Live Review_ Kimbra, New Zealand

Splendour in the Grass 2012

She needs no introduction. She is New Zealand’s resident musical wunderkind based in LA via Melbourne via Hamilton. Her debut album Vows is pure jazz confectionary meets hipster prog – pop that, inexplicably has incited a cult following. Last night, in a reclusive downtown part of Auckland at club 1885, Kimbra and her fellow kiwi/band mate/drummer Stevie Cat Jnr and touring pianist Taylor Graves turned up for an exclusive DJ set for George FM on the day of her sophomore release of The Golden Echo. After some shameless begging, I dragged my brother along to the gig (and I begged with great fervor, after all the All Blacks were on that night) to see what all the fuss was about. 

I’m not a great fan of crowded places. Adjectives such as ‘intimate’ and ‘exclusive’ had been thrown around on the radio for this gig and I had bought into them with sufficient naiveté. But that was about the extent of my homework… so despite my ticket proclaiming an 8.00pm start; Kimbra herself wasn’t actually on till 11pm. And any other night, that would have been fine, except I had hustled my brother into coming and he had agreed on the proviso that we would be home in time for the game – at 11pm (sorry Luke). But in the downtime, there were a few local DJ’s that were surprisingly impressive (that’s not a commentary on the quality or lack thereof of Kiwi DJ’s, I’m just constantly underwhelmed in venues like these). Lots of 90’s R & B, even some Slow Club and lost hearty nostalgia. The highlight undoubtedly in the form of a resident George FM DJ Aroha and the poetic styling of MC Tali, especially when Tali owned a guy who called out Aroha with a duly unwelcome ‘Ohhhhh …you f*cked up!’ in light of a technical hiccup. ‘You never do that to a DJ! Its disrespectful and rude … its not the DJ’s fault, you never yell at them that they f*cked up!’

Shame you twit, you just got told in from of the whole of Auckland’s guppy population.


Speaking of guppies, my goodness how times have changed. Perhaps I’m just so used to Melbourne, people at these gigs normally look like musicians themselves, not botoxed stepford wives in kitten heels and weaves. I had expected more, hipsters sans socks and indifferent conversation. Had it been that long since I had been to a gig in Auckland? Is this what visage de jour now looked like? Am I just really old? (Um yep, pretty much). I made friends at the bar with some like-minded folks who were seemingly as perplexed by the crowd as I. We stuck together the rest of the night, and when Kimbra came on finally at 11.20pm we were all drowning, the guppies were out in full swing. One of them asked to hop on my brother’s shoulders and she was already taller than him and I together … way to be considerate.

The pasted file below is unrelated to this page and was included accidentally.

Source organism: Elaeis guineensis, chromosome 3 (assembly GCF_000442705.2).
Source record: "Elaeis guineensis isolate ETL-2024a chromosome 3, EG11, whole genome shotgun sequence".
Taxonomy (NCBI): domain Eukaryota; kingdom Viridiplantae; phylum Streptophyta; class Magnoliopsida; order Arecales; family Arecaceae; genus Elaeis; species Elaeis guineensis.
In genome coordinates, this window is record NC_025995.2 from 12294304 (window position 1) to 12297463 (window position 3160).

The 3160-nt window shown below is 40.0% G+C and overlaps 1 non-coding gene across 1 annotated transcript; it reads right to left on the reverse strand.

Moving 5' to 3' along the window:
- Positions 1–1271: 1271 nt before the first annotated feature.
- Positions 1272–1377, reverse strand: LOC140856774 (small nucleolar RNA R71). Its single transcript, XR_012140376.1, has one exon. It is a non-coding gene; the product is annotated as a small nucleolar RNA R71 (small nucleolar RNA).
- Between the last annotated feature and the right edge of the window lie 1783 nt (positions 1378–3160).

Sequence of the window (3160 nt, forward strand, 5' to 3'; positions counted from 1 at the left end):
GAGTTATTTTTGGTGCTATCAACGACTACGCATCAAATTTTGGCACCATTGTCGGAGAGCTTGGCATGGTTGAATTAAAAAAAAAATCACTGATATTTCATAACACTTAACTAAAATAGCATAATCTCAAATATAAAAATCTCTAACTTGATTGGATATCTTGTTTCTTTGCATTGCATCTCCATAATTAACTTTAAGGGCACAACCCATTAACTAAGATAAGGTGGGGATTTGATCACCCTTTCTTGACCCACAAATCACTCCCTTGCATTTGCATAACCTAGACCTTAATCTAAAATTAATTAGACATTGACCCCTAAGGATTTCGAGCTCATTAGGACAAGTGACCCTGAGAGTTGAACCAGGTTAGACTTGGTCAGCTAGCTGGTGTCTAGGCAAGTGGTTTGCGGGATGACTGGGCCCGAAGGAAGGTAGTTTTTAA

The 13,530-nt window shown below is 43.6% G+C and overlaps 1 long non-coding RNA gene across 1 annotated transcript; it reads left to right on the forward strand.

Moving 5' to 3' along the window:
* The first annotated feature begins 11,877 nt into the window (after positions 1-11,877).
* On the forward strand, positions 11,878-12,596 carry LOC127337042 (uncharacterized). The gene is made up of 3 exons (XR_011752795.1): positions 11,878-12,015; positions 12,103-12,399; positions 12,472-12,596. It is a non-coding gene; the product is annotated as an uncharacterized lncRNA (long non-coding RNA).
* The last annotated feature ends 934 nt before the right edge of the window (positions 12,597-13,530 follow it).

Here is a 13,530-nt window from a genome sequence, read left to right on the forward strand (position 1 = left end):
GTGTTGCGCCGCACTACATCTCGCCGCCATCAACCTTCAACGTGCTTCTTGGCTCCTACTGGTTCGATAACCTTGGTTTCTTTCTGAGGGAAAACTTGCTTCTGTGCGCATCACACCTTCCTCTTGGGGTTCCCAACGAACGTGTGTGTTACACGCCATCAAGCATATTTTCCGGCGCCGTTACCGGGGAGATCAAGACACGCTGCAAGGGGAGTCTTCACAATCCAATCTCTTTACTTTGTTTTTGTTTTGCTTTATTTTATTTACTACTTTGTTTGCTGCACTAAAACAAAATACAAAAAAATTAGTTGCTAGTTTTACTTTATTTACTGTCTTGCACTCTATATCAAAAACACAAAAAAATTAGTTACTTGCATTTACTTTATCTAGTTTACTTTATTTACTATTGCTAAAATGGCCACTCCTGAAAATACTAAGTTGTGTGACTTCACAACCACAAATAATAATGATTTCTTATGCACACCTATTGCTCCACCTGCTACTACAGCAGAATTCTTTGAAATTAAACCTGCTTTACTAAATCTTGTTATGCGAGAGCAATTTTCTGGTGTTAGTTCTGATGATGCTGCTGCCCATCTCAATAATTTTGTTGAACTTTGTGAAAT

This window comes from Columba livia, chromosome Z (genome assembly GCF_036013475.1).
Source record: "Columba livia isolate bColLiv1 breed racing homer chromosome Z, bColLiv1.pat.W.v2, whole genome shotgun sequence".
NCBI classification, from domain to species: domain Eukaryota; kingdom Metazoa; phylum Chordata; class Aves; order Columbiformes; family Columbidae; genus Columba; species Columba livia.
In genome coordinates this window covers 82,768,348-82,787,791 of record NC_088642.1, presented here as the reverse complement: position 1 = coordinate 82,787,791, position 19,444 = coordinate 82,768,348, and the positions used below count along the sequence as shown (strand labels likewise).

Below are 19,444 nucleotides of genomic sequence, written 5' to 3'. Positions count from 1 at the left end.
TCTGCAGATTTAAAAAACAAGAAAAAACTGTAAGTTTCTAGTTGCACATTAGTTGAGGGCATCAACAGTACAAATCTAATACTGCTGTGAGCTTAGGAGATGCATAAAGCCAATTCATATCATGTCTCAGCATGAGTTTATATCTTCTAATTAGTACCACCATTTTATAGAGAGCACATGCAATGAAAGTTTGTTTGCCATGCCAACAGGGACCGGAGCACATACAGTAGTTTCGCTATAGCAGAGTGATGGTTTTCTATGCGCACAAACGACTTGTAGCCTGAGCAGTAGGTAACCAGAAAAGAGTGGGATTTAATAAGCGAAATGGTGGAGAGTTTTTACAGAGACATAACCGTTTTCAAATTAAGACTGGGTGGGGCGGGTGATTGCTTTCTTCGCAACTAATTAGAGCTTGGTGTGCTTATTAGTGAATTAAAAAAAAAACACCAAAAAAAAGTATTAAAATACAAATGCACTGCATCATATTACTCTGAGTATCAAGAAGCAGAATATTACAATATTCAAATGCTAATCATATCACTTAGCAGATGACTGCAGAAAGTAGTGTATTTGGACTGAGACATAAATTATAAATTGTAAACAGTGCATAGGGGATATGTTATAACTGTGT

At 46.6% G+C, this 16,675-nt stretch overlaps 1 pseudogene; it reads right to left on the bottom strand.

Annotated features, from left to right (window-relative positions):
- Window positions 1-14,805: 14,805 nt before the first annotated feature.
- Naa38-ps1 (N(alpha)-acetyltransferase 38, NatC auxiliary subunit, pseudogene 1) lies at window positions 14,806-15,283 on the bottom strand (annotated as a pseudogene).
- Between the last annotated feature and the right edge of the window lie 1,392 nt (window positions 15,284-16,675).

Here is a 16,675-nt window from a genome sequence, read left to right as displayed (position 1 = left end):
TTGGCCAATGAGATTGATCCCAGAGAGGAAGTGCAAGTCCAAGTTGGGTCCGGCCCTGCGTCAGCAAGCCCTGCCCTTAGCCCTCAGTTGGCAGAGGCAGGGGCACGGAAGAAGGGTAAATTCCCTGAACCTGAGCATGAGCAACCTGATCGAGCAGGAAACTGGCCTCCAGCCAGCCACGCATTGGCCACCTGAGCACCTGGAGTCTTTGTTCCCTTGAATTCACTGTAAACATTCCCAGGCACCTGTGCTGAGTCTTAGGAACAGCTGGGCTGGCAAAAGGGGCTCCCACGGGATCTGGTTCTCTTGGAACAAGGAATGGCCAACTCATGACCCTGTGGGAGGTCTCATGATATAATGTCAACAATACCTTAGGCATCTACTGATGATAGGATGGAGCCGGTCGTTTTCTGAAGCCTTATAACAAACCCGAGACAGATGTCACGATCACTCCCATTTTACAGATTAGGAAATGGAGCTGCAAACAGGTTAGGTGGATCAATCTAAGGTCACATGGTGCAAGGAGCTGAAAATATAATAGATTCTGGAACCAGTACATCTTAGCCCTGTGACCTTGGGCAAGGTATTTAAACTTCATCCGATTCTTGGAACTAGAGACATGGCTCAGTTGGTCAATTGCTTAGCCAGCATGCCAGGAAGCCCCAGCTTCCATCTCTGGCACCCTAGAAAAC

Kimbra was joined by Taylor Graves and her drummer Stevie Cat Jnr who did a majority of the mixing. The crowd was pretty frenetic by that point, I pulled a girls hair that stood on my foot and although I don’t condone violence (per se) the lack of consideration completely blindsided me. Thankfully in came a welcome distraction when they started with a disjointed, jarring version of 90’s music, the first release from The Golden Echo.

Kimbra was her normal, smiley, head banging self and amidst all the dross in the crowd, you could still feel her sheer love for what she does. The set boasted tracks from the 90’s, a mixture of pop and R & B and although Stevie Cat spun most of the time Kimbra did manage to put vocals on top of most of the tracks, which was redeeming at least. I couldn’t stay for the whole set, honestly, I was too close to clawing someone’s eyes out. But I will say, Kimbra has come a long way. I’ve watched her career steadily from its inception, from watching her at The Dog’s Bollix several years ago as a relative unknown, to seeing Simply On My Lips on C4 after uni to the iconic Palais theatre in St. Kilda and now a bourgeoisie alcove in downtown Auckland City.

In all seriousness though, seeing this girl do big things is a delight. At times, tt’s almost visceral the way she consumes her craft, or is it the way it consumes her? So despite the guppies, some major greasing to my brother afterward and lengthy sojourn home from our train stop, it was an excellent night out to see this class act at work again. Perhaps The Golden Echo is really just the afterglow you feel once you’ve seen her in the flesh.

shan kapa